- Predator resistance: As with most invasive, non-native species, Giant Cane has no real predators or competitors in this part of the world, so it continues to spread unchecked while choking out the native flora. Ideas for containment range from toxic chemical herbicides (not necessarily something we like to see sprayed around creeks and river beds) to the importation of natural predator insects from the other side of the globe (can you say “unanticipated environmental consequences”?).
- Toxicity: One reason that the Arundo donax is so resilient against local insects has to do with the high levels of noxious chemicals in its leaves and stems. As so often happens in plant chemistry, many of these “toxic” chemicals also happen to be psychotropic alkaloids and tryptamine compounds. So while it may lack most of the industrial applications that bamboo is known for, this giant reed grass may have certain pharmaceutical and/or recreational uses yet to be fully explored.
- Elegance and durability: The Giant Cane has historically been used for flute making and is also said to be an ideal material to make reeds for woodwind instruments. But the canes are not nearly as hard and durable as bamboo, although it does get very tall (upwards of 20 feet) with fairly thick canes (over 1″ in diameter). But despite its size and feasibility as a privacy screen, Arundo donax does not have nearly the same grace and elegance as a healthy stand of bamboo.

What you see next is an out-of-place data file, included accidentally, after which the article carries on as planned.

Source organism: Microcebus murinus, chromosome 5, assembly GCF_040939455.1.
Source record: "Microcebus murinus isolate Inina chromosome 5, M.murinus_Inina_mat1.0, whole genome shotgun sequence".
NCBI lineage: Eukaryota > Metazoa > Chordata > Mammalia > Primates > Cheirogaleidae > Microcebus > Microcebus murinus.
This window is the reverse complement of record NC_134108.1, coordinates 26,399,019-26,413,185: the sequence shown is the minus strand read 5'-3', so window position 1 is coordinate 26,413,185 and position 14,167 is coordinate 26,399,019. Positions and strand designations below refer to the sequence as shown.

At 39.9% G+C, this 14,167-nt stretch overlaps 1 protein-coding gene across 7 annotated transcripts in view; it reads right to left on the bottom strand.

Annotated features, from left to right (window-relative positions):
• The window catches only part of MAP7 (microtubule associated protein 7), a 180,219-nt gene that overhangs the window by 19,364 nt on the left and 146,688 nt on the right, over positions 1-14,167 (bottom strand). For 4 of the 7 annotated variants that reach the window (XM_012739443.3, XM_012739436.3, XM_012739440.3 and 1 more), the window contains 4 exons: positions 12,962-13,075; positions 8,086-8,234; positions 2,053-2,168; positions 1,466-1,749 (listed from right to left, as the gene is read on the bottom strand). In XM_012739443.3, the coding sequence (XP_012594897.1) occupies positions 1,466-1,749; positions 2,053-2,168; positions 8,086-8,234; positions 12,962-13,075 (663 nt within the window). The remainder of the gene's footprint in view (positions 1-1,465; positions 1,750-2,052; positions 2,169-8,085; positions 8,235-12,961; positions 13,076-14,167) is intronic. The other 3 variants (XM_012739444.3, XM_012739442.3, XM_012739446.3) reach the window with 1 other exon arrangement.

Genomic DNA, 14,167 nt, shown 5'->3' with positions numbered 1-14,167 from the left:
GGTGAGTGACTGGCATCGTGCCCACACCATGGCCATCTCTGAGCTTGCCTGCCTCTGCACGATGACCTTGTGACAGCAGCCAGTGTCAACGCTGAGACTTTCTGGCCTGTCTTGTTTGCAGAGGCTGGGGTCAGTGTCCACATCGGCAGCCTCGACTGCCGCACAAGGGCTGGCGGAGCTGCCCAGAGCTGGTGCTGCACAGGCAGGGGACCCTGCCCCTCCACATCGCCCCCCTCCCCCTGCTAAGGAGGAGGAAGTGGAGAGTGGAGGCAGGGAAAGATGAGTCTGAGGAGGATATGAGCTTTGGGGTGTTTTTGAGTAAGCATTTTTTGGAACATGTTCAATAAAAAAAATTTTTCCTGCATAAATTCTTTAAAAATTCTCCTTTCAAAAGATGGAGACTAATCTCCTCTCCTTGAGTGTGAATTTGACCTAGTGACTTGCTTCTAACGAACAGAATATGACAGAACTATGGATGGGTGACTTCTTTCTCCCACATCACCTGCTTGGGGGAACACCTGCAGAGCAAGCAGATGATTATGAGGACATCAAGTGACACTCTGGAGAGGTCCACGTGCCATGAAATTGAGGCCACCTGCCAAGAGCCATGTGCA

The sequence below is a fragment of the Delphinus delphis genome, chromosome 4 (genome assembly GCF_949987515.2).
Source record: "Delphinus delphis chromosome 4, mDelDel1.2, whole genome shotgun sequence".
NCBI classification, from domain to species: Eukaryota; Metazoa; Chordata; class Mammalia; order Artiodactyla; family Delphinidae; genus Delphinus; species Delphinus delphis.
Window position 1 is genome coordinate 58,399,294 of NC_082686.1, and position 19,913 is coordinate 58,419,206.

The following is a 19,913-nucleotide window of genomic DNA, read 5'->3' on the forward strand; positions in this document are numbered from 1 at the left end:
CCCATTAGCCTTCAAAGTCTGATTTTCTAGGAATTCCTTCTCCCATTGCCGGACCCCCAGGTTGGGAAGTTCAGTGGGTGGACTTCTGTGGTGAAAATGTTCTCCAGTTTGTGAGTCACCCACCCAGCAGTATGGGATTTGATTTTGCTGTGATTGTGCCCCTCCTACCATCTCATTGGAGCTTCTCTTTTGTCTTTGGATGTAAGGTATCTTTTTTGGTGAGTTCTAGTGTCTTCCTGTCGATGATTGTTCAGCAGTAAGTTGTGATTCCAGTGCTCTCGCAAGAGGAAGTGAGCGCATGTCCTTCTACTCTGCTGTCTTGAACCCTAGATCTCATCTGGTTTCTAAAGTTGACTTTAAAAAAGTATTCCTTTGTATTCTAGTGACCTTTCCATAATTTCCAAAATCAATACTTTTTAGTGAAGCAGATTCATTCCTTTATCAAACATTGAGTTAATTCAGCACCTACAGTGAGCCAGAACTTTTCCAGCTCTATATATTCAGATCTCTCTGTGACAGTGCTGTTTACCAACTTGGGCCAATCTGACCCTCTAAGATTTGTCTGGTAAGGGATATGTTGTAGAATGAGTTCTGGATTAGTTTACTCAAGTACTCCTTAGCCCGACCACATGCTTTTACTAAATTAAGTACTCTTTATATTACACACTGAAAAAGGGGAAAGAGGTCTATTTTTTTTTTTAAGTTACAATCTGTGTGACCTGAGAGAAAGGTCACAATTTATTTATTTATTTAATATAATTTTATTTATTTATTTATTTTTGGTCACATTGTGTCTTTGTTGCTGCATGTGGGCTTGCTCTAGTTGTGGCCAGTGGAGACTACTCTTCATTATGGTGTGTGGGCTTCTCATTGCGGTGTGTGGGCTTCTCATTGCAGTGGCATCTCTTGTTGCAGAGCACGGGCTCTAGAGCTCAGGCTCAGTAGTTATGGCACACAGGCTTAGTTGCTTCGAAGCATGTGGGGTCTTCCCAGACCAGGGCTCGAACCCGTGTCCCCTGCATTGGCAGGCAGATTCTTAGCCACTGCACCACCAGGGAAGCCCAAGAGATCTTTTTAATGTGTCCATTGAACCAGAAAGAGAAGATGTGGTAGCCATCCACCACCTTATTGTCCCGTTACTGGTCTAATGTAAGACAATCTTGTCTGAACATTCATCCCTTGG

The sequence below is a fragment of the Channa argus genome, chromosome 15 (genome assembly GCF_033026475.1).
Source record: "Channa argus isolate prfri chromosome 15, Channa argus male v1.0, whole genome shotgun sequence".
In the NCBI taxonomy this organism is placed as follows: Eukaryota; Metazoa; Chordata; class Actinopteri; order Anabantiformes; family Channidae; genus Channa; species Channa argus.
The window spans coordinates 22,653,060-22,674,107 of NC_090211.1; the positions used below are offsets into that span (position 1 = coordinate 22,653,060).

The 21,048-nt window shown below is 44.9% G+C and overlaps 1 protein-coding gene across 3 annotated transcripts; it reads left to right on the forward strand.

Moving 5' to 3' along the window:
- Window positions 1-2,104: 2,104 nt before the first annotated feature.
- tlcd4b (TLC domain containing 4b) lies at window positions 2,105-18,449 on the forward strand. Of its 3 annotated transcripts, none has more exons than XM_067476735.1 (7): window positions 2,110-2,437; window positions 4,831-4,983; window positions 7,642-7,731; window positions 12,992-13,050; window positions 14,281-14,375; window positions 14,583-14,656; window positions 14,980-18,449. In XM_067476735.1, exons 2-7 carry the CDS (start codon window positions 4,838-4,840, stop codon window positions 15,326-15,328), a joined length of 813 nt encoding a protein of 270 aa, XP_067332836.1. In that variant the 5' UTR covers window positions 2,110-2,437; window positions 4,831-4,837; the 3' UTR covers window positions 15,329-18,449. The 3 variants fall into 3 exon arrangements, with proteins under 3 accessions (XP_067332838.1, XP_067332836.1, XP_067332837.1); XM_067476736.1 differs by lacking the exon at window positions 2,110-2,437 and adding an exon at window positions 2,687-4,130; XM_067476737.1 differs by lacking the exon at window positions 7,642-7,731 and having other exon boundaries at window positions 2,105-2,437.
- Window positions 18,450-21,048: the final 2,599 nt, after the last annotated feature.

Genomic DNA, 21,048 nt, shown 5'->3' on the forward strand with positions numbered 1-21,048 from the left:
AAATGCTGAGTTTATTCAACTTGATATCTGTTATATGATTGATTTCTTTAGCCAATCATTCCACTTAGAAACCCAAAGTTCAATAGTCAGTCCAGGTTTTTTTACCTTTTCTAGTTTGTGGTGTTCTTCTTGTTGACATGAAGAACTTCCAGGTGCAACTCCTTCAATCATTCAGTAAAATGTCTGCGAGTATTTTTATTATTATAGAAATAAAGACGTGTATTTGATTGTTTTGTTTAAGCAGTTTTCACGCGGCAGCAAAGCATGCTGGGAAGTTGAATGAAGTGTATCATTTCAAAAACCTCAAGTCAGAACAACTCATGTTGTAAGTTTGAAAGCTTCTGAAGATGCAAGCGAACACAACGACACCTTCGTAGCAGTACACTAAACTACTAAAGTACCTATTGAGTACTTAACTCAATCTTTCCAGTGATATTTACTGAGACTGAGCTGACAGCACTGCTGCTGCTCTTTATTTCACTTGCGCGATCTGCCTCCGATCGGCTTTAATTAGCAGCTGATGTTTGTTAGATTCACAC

- Fire hazard: Highly flammable, the cane grass has been known to increase the probability and intensity of wildfires. And what’s worse, it has a far better burn-recovery rate than any native species, so that when the landscape is decimated by fire, the canes sprout up first, leaving no room for the original natives to return or survive. Along with the factors listed above, these characteristics make the Giant Cane’s invasive potential far worse than that of bamboo.
Potential benefits of Arundo donax?
We’ve spelled out a litany of threats and detriments posed by this giant reed grass, but surely it must have some positive attributes? Yes, in fact, with increasing concern over climate change and greenhouse gasses, Arundo donax has been identified as having a relatively high capacity for converting carbon dioxide into oxygen (somewhat similar to bamboo) and for sequestering carbon in the soil. For this reason, it is sometimes planted as a cover crop and rotated between cereals and grains.